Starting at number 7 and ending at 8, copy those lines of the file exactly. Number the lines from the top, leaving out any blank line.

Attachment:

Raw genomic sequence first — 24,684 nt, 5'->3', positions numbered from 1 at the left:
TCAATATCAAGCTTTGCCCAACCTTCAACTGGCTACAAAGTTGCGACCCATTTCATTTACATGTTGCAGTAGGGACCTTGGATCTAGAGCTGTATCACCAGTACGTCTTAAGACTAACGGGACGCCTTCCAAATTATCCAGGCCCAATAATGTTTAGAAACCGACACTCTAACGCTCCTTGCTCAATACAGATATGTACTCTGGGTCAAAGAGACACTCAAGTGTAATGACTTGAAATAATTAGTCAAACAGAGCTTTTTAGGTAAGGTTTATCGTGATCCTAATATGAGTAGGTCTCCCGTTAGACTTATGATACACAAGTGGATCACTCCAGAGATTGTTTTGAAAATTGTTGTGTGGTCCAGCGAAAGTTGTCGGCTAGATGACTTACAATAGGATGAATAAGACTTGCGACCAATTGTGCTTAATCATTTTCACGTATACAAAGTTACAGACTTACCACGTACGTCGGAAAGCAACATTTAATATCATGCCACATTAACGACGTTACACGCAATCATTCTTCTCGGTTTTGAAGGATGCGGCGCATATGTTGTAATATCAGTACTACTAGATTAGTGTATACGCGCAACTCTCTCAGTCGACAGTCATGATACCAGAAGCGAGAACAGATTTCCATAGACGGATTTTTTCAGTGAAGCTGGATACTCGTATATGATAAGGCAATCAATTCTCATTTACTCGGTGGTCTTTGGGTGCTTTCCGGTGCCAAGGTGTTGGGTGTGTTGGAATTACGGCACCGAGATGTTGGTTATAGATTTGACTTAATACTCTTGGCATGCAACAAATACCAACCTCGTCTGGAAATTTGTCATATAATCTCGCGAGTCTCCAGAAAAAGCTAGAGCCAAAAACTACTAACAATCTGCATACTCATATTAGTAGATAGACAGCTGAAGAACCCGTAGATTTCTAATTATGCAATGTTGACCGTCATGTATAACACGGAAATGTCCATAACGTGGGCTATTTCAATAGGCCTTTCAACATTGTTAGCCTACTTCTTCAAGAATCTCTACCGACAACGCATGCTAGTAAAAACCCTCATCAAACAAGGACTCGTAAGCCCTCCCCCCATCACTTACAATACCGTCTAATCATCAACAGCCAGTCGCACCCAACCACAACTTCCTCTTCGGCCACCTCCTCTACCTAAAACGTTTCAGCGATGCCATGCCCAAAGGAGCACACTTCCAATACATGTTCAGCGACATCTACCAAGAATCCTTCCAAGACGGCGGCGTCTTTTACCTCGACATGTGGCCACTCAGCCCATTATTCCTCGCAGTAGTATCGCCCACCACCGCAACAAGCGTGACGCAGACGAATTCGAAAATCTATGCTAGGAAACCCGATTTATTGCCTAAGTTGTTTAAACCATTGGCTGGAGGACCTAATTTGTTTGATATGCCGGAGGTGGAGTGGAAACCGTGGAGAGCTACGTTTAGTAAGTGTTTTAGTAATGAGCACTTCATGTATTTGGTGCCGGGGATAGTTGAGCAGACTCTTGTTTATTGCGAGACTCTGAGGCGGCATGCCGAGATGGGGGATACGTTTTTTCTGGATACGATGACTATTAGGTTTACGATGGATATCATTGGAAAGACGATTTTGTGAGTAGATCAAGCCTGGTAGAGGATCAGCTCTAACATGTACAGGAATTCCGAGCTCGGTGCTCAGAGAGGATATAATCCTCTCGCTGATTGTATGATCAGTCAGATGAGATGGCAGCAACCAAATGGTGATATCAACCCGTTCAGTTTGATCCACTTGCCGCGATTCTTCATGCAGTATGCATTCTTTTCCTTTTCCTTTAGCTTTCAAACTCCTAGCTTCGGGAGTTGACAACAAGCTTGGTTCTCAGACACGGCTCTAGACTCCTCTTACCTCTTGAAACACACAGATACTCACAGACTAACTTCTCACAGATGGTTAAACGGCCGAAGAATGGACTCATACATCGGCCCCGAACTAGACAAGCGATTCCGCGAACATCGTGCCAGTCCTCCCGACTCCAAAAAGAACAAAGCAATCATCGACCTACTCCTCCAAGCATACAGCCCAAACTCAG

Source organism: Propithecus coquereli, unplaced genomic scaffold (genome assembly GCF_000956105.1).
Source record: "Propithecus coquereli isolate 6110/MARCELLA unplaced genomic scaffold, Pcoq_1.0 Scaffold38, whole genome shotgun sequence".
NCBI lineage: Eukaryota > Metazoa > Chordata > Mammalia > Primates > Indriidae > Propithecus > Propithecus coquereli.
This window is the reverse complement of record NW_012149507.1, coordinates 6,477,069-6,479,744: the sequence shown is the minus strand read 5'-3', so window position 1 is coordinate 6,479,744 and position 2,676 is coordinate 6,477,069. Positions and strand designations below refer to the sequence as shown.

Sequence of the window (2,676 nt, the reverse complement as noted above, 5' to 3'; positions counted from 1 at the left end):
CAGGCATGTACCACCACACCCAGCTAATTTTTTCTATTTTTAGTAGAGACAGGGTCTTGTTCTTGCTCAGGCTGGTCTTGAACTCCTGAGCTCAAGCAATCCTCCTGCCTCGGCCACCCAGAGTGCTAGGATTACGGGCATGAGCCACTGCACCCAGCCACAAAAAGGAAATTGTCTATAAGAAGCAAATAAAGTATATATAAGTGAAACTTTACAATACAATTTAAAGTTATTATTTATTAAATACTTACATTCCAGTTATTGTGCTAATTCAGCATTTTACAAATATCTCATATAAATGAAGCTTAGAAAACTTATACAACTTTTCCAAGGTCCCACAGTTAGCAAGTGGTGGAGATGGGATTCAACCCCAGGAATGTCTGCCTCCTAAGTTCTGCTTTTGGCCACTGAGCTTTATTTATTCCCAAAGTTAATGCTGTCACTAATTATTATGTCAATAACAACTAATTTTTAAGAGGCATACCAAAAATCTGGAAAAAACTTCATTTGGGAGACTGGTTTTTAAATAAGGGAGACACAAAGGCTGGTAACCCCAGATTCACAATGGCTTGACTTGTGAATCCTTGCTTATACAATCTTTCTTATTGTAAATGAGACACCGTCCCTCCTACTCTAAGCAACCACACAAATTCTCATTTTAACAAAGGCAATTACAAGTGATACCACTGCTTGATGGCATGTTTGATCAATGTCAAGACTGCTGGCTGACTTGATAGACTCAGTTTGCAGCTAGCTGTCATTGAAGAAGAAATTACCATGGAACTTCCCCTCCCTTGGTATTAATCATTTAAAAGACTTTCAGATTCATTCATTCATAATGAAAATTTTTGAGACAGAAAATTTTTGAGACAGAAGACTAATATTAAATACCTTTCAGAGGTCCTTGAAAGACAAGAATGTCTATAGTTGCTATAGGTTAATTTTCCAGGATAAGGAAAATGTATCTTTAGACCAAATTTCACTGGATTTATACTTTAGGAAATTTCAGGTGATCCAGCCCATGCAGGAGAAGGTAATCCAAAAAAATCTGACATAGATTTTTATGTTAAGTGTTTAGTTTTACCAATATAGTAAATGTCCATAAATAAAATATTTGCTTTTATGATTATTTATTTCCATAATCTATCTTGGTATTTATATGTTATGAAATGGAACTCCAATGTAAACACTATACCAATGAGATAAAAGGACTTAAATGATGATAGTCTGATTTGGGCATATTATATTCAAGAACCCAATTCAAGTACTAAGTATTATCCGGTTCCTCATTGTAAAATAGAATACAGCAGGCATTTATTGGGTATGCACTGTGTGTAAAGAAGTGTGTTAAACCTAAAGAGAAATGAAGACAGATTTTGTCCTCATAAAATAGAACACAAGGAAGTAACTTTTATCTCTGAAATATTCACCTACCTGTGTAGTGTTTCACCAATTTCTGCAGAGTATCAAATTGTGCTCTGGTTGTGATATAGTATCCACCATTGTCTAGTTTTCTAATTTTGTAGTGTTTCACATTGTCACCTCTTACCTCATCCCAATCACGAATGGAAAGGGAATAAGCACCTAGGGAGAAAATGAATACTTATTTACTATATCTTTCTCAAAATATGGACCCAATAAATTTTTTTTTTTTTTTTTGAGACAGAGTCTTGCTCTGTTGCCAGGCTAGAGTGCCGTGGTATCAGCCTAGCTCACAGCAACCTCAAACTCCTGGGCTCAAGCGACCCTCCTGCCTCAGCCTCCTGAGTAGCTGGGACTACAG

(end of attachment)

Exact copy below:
Sequence of the window (2,676 nt, the reverse complement as noted above, 5' to 3'; positions counted from 1 at the left end):
CAGGCATGTACCACCACACCCAGCTAATTTTTTCTATTTTTAGTAGAGACAGGGTCTTGTTCTTGCTCAGGCTGGTCTTGAACTCCTGAGCTCAAGCAATCCTCCTGCCTCGGCCACCCAGAGTGCTAGGATTACGGGCATGAGCCACTGCACCCAGCCACAAAAAGGAAATTGTCTATAAGAAGCAAATAAAGTATATATAAGTGAAACTTTACAATACAATTTAAAGTTATTATTTATTAAATACTTACATTCCAGTTATTGTGCTAATTCAGCATTTTACAAATATCTCATATAAATGAAGCTTAGAAAACTTATACAACTTTTCCAAGGTCCCACAGTTAGCAAGTGGTGGAGATGGGATTCAACCCCAGGAATGTCTGCCTCCTAAGTTCTGCTTTTGGCCACTGAGCTTTATTTATTCCCAAAGTTAATGCTGTCACTAATTATTATGTCAATAACAACTAATTTTTAAGAGGCATACCAAAAATCTGGAAAAAACTTCATTTGGGAGACTGGTTTTTAAATAAGGGAGACACAAAGGCTGGTAACCCCAGATTCACAATGGCTTGACTTGTGAATCCTTGCTTATACAATCTTTCTTATTGTAAATGAGACACCGTCCCTCCTACTCTAAGCAACCACACAAATTCTCATTTTAACAAAGGCAATTACAAGTGATACCACTGCTTGATGGCATGTTTGATCAATGTCAAGACTGCTGGCTGACTTGATAGACTCAGTTTGCAGCTAGCTGTCATTGAAGAAGAAATTACCATGGAACTTCCCCTCCCTTGGTATTAATCATTTAAAAGACTTTCAGATTCATTCATTCATAATGAAAATTTTTGAGACAGAAAATTTTTGAGACAGAAGACTAATATTAAATACCTTTCAGAGGTCCTTGAAAGACAAGAATGTCTATAGTTGCTATAGGTTAATTTTCCAGGATAAGGAAAATGTATCTTTAGACCAAATTTCACTGGATTTATACTTTAGGAAATTTCAGGTGATCCAGCCCATGCAGGAGAAGGTAATCCAAAAAAATCTGACATAGATTTTTATGTTAAGTGTTTAGTTTTACCAATATAGTAAATGTCCATAAATAAAATATTTGCTTTTATGATTATTTATTTCCATAATCTATCTTGGTATTTATATGTTATGAAATGGAACTCCAATGTAAACACTATACCAATGAGATAAAAGGACTTAAATGATGATAGTCTGATTTGGGCATATTATATTCAAGAACCCAATTCAAGTACTAAGTATTATCCGGTTCCTCATTGTAAAATAGAATACAGCAGGCATTTATTGGGTATGCACTGTGTGTAAAGAAGTGTGTTAAACCTAAAGAGAAATGAAGACAGATTTTGTCCTCATAAAATAGAACACAAGGAAGTAACTTTTATCTCTGAAATATTCACCTACCTGTGTAGTGTTTCACCAATTTCTGCAGAGTATCAAATTGTGCTCTGGTTGTGATATAGTATCCACCATTGTCTAGTTTTCTAATTTTGTAGTGTTTCACATTGTCACCTCTTACCTCATCCCAATCACGAATGGAAAGGGAATAAGCACCTAGGGAGAAAATGAATACTTATTTACTATATCTTTCTCAAAATATGGACCCAATAAATTTTTTTTTTTTTTTTTGAGACAGAGTCTTGCTCTGTTGCCAGGCTAGAGTGCCGTGGTATCAGCCTAGCTCACAGCAACCTCAAACTCCTGGGCTCAAGCGACCCTCCTGCCTCAGCCTCCTGAGTAGCTGGGACTACAG